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East Carolina Wildlife Arts Festival captures nature in paint, carvings

If one didn’t know any better, it would be easy to mistake the entries in the 2019 North Carolina Waterfowl Conservation Stamp competition as photographs. Capturing in precise detail the anatomy, behavior and habitat of ducks and swans, the five winners of this year’s competition are works of art.

Set amidst the backdrop of an opening reception for the East Carolina Wildlife Arts Festival, the five winners of the competition stood as a centerpiece of an event that brought together musicians, vendors and artists. This year, 23 entries from 13 states were submitted for the competition.

According to Paula Stevenson, with the Washington Tourism Development Authority, this year saw a record number of female artists, with 10 entries being painted by women. Of the 23 total entries, four were disqualified, as they depicted species not laid out in the contest rules by the N.C. Wildlife Resources Commission.

Of the 19 entries that were judged, five were tundra swans, four were blue-winged teals, seven were ring-necked ducks, one was a Bufflehead and two were Lesser Scaups. Winners of this year’s competition were:

First Place — Jeffery Klinefelter of Indiana

GRAND PRIZE: A painting of a ring-necked duck by Indiana artist Jeffery Klinefelter was the first-prize winner of the 2019 North Carolina Waterfowl Conservation Stamp competition. Depicted are a pair of ring-necked ducks. (Matt Debnam/Daily News)

Second Place — Gerald Putt of Pennsylvania

RED RIBBON: This second-place work by Pennsylvania artist Gerald Putt depicts a pair of blue-winged teal swimming though still water. (Matt Debnam/Daily News)

Third Place — Rebekah Knight of Missouri

LANDING ZONE: A majestic tundra swan touches down on the water in this third-place winner from Rebekah Knight, of Missouri. Knight’s work was among 10 entries from female artists, a record for the competition. (Matt Debnam/Daily News)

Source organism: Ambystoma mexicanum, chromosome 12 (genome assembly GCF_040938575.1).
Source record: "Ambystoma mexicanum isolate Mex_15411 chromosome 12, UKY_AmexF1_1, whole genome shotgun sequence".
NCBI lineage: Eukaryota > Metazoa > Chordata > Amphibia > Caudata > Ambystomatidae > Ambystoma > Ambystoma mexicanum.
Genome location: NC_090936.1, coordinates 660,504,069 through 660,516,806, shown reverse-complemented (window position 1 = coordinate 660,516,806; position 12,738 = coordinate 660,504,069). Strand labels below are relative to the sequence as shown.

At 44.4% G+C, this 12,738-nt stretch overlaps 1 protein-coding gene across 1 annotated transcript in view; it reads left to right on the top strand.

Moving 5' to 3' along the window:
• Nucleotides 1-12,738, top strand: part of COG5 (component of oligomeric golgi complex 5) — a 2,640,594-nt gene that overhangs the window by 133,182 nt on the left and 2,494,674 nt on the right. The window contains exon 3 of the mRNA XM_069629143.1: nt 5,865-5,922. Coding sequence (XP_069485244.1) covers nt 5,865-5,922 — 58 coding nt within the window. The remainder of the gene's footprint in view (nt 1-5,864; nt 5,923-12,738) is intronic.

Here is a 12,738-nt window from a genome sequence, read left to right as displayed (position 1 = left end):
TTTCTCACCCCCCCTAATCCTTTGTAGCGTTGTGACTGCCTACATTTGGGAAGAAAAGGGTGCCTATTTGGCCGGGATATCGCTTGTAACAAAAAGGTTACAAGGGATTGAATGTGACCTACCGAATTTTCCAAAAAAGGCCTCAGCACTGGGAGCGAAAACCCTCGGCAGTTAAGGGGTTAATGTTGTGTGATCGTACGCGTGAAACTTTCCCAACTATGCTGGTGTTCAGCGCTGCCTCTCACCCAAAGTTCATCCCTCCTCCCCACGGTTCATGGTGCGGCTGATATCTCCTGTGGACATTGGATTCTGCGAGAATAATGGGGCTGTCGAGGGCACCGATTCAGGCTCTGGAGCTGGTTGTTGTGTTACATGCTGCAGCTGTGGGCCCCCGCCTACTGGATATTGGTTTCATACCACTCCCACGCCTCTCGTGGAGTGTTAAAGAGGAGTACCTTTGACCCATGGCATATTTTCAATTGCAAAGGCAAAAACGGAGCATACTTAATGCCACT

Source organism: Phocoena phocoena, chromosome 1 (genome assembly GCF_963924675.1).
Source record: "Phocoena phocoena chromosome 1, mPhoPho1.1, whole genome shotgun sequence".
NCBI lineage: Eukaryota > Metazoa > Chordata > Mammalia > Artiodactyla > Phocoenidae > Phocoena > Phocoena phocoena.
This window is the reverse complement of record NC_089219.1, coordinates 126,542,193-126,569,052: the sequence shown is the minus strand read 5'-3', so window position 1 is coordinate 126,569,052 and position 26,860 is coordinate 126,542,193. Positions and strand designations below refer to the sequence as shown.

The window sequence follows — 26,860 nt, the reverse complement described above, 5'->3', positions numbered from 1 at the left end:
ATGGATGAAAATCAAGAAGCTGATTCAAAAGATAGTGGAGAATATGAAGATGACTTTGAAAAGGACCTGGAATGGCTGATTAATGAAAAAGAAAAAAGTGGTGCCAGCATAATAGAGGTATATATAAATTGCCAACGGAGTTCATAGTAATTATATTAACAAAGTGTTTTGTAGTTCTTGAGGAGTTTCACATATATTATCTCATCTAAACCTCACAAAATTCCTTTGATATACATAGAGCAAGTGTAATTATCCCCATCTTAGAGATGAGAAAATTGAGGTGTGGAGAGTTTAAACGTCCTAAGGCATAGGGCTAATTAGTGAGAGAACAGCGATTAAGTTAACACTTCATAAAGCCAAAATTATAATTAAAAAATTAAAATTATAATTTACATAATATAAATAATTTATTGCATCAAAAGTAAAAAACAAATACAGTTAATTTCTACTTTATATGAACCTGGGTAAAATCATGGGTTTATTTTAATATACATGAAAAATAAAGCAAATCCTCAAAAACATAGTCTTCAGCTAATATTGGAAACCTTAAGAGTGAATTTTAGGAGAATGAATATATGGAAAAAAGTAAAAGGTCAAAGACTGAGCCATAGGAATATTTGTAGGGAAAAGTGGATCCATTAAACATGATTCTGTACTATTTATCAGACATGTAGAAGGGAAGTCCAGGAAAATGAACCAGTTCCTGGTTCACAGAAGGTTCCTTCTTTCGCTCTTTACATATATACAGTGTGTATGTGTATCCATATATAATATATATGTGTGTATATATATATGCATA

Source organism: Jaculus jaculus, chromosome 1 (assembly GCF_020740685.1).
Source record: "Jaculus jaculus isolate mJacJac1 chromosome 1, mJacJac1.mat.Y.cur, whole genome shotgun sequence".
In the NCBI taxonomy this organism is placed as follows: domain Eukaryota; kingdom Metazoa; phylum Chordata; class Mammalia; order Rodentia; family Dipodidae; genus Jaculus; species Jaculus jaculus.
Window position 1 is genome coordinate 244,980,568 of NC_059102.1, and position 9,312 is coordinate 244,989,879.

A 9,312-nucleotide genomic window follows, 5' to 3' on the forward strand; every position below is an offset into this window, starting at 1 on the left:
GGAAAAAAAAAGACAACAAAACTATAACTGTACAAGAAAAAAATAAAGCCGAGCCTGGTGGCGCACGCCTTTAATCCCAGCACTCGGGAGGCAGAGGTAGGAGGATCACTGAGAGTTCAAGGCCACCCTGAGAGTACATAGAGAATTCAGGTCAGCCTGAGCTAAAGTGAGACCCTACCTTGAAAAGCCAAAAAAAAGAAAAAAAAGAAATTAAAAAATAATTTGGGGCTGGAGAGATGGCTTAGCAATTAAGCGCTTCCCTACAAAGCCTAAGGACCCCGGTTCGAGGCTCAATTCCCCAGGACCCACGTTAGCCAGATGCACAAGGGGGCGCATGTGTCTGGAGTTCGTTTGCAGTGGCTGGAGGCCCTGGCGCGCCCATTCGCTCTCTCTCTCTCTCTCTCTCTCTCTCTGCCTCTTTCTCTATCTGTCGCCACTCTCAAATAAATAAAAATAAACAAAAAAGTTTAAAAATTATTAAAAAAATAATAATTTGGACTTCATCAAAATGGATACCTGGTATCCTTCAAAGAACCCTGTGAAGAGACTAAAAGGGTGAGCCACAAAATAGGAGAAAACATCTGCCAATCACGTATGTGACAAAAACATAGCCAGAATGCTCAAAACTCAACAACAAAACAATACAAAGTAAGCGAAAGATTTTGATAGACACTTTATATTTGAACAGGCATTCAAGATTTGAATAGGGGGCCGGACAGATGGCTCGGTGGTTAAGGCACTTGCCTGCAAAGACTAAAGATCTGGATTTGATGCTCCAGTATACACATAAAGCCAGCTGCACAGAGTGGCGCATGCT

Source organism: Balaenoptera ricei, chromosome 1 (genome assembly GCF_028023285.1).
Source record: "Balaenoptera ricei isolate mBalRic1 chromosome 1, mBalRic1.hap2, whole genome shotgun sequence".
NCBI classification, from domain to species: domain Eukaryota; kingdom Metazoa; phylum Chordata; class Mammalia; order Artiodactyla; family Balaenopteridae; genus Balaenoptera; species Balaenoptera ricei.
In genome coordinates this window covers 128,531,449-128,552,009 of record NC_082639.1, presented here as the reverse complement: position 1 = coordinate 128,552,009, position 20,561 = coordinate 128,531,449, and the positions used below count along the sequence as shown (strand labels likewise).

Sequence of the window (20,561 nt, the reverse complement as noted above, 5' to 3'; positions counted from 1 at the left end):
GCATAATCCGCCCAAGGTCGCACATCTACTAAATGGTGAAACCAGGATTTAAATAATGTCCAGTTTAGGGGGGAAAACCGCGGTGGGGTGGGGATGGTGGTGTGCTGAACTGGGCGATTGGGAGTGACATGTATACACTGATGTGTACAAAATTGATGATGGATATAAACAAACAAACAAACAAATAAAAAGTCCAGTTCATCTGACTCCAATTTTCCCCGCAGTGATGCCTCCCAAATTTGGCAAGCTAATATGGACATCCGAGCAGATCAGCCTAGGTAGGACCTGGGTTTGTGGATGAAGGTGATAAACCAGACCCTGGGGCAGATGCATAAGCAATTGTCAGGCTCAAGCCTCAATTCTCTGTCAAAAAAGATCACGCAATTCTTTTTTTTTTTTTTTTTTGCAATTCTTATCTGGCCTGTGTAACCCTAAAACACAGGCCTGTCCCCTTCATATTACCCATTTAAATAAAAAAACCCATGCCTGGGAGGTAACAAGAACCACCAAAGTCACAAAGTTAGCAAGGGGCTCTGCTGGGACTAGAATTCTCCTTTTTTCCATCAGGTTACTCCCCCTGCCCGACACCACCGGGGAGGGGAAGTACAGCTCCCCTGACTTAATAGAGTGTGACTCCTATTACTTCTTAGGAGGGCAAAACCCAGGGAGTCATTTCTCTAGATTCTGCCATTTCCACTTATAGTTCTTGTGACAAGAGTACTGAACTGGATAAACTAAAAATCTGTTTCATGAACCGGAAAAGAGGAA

Fourth Place — Broderick Crawford of Georgia

MARSH DWELLERS: Blue-winged teals tread among a marshy environment in this fourth-place entry from Georgia artist Boderick Crawford. (Matt Debnam/Daily News)

Fifth Place — Guy Crittenden of Virginia

A PIECE OF HOME: A pair of Bufflehead ducks soar across the skies at Cape Lookout in this fifth-place piece from Guy Crittenden of Virginia. (Matt Debnam/Daily News)

As the overall winner, Klinefelter, who has submitted entries for multiple competitions, will receive $7,000 in prize money. Since the winning painting for 2019 was a ring-necked duck, that species will be taken out and a fifth new species will be added for the 2020 competition.

CAMPING IN STYLE: Natalie Shackelfurd, shows of the interior of the opulent “glamping” tent up for raffle by Arts of the Pamlico. The three-person tent, decorated by Jeffery Phipps and Gayle Watson, is complete with a boudoir and dining area, touched with camouflage accents. (Matt Debnam/Daily News)

The Wildlife Arts Festival continues throughout the day Saturday, with activities stretching from the Washington Civic Center to the North Carolina Estuarium. For a full schedule of events, visit www.artsofthepamlico.org/2018/06/09/23rd-annual-wildlife-festival.

PRECISE CARVING: A Bufflehead drake decoy carved by local artist Mark Hicks is one of many that will be on display during the East Carolina Wildlife Arts Festival this weekend. (Matt Debnam/Daily News)